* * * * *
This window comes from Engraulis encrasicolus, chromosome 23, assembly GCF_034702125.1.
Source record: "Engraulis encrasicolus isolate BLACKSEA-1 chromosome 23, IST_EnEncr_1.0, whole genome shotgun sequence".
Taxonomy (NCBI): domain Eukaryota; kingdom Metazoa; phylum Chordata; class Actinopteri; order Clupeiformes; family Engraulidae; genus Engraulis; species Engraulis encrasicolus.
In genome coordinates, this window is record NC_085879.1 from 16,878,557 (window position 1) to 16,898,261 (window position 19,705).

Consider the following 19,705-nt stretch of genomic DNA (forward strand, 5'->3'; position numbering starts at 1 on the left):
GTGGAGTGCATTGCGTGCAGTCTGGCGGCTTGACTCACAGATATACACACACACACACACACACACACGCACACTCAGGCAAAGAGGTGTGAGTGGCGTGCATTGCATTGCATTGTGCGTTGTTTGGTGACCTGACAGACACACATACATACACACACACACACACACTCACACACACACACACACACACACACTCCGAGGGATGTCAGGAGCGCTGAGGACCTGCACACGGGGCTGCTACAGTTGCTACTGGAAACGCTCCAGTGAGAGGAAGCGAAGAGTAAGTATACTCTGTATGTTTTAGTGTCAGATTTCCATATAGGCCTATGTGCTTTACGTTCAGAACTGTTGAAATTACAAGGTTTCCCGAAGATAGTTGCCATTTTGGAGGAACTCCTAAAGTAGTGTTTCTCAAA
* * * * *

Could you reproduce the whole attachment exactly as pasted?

This window comes from Engraulis encrasicolus, chromosome 23, assembly GCF_034702125.1.
Source record: "Engraulis encrasicolus isolate BLACKSEA-1 chromosome 23, IST_EnEncr_1.0, whole genome shotgun sequence".
Taxonomy (NCBI): domain Eukaryota; kingdom Metazoa; phylum Chordata; class Actinopteri; order Clupeiformes; family Engraulidae; genus Engraulis; species Engraulis encrasicolus.
In genome coordinates, this window is record NC_085879.1 from 16,878,557 (window position 1) to 16,898,261 (window position 19,705).

Consider the following 19,705-nt stretch of genomic DNA (forward strand, 5'->3'; position numbering starts at 1 on the left):
GTGGAGTGCATTGCGTGCAGTCTGGCGGCTTGACTCACAGATATACACACACACACACACACACACACGCACACTCAGGCAAAGAGGTGTGAGTGGCGTGCATTGCATTGCATTGTGCGTTGTTTGGTGACCTGACAGACACACATACATACACACACACACACACACTCACACACACACACACACACACACACTCCGAGGGATGTCAGGAGCGCTGAGGACCTGCACACGGGGCTGCTACAGTTGCTACTGGAAACGCTCCAGTGAGAGGAAGCGAAGAGTAAGTATACTCTGTATGTTTTAGTGTCAGATTTCCATATAGGCCTATGTGCTTTACGTTCAGAACTGTTGAAATTACAAGGTTTCCCGAAGATAGTTGCCATTTTGGAGGAACTCCTAAAGTAGTGTTTCTCAAA